Andrew Stark is a professor of business ethics at the University of Toronto. His work has appeared in The Atlantic, The New York Review of Books, The New Republic and other publications.
A top editor resigns after publishing the headline “Buildings Matter, Too,” which seems to downplay the killing of Black people. A football player undermines his chances of employment because he takes a knee during the national anthem in an act of protest. An editor and writer resigns from a newspaper, claiming it fosters an “illiberal environment.” A writer resigns from a magazine, claiming it suppresses Black female staff. Major companies threaten to boycott Facebook unless it implements effective prohibitions against hate speech, while right-wing organizations threaten to abscond for upstart rival Parler if it does.
All around us, consumers, employers and employees are using whatever clout they have in the marketplace – boycotts, firings, resignations – to express themselves politically. When they serve views we share, it’s natural to cheer; when they promote ideas we oppose, it’s only human to chafe. But is there any way we can emerge from our own corners and endorse some common rules of the road? Rules that distinguish legitimate from illegitimate politically directed boycotts, firings and resignations, regardless of the power of the individuals concerned, the positions they are advancing, or the poison with which they express themselves? We now have enough recent cases, amassed together in a short time, that an answer has begun to emerge. And it has to do with timing.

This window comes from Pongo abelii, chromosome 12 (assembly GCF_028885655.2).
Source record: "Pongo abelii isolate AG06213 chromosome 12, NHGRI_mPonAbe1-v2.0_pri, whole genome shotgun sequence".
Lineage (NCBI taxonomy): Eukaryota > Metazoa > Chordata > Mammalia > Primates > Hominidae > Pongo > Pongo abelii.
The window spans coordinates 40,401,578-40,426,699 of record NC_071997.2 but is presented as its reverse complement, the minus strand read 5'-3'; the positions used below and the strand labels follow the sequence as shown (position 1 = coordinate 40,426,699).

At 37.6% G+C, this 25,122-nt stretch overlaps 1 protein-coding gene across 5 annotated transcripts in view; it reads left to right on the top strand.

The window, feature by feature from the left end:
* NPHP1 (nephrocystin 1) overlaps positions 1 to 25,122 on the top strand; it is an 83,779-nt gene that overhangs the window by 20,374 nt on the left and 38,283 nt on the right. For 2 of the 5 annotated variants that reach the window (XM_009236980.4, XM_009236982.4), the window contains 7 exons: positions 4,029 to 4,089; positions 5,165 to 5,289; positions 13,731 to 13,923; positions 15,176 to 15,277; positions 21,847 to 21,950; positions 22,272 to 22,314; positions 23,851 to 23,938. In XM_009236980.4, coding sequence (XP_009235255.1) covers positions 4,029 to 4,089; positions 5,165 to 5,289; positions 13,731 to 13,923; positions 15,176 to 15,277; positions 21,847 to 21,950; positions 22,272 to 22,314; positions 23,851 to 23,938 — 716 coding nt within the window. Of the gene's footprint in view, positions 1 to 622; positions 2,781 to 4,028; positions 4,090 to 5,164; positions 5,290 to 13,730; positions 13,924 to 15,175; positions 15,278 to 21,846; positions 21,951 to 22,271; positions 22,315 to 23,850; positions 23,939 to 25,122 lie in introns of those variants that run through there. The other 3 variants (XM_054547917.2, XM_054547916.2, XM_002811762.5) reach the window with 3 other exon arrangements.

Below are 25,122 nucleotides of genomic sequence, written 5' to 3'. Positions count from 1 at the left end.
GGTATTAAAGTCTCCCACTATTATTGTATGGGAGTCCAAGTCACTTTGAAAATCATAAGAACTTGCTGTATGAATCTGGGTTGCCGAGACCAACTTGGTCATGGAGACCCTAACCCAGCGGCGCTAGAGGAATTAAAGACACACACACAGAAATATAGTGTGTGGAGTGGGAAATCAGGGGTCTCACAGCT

We can divide recent cases into two categories, consumer boycotts and employee firings or resignations. Think first of two recent boycott cases: Facebook and Goya Foods. Since Facebook has haltingly begun reforming its hate speech policies, many advertisers have either held off implementing a boycott threat or said that they would resume their relationship with the social-media behemoth after a “pause.” Since Goya chief executive Bob Unanue has defiantly refused to retract the praise of U.S. President Donald Trump that sparked it, the boycott continues at full steam. You might agree or disagree, but it’s well within a consumer’s rights to use their dollars in these ways.
Now think of two other cases: FedEx’s recent threat to boycott the Washington football team unless it changed its racially demeaning name, and the fans who have boycotted Sarah Silverman because she once did a comedy sketch in blackface. Fred Smith, the founder, chairman and CEO of FedEx, who is also a co-owner of the Washington football team, apparently tried for years to persuade the team’s controlling owner, Dan Snyder, to find a new name, and yet the company continued sending him millions of advertising dollars long after it became clear he would not.